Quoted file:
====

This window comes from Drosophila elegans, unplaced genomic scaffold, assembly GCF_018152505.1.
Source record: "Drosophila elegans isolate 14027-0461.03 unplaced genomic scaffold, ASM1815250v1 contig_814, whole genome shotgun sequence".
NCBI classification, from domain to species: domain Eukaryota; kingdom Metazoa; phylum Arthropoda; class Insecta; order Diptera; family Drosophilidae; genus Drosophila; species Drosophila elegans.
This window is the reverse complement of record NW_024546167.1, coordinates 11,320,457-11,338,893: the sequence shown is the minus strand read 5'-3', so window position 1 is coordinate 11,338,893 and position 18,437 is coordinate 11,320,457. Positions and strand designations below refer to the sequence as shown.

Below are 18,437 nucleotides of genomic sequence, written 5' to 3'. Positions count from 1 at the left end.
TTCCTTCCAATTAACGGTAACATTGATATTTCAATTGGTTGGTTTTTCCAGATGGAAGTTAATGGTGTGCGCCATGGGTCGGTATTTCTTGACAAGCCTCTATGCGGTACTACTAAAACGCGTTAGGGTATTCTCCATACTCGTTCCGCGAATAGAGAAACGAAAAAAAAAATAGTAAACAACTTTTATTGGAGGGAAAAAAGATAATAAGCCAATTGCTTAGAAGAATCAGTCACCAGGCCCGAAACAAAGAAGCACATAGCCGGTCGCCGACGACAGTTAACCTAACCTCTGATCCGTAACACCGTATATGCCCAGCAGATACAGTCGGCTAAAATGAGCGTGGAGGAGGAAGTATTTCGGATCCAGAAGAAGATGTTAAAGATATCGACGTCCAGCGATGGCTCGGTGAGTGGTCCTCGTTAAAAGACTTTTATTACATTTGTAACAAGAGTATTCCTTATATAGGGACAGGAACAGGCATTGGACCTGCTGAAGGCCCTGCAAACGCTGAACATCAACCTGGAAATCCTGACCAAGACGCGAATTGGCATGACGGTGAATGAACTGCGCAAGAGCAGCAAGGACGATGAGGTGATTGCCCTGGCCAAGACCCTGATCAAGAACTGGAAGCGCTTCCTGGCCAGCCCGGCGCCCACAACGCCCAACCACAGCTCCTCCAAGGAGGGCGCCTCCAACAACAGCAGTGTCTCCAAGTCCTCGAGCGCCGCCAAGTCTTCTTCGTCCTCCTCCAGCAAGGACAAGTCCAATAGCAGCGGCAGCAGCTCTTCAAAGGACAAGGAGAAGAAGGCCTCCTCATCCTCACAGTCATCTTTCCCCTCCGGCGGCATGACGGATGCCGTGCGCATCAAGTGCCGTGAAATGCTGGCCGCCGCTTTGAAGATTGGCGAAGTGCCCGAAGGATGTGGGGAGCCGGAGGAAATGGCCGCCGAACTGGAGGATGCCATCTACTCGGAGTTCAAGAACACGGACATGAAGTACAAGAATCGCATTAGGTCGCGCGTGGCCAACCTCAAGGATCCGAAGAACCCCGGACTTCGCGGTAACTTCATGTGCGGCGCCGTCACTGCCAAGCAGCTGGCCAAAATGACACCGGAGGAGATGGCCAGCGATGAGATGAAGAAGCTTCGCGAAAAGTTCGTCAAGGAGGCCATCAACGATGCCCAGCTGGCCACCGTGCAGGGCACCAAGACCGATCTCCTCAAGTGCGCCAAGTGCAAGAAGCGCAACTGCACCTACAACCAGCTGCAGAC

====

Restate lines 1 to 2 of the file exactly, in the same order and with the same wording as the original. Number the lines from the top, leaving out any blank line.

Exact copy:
This window comes from Drosophila elegans, unplaced genomic scaffold, assembly GCF_018152505.1.
Source record: "Drosophila elegans isolate 14027-0461.03 unplaced genomic scaffold, ASM1815250v1 contig_814, whole genome shotgun sequence".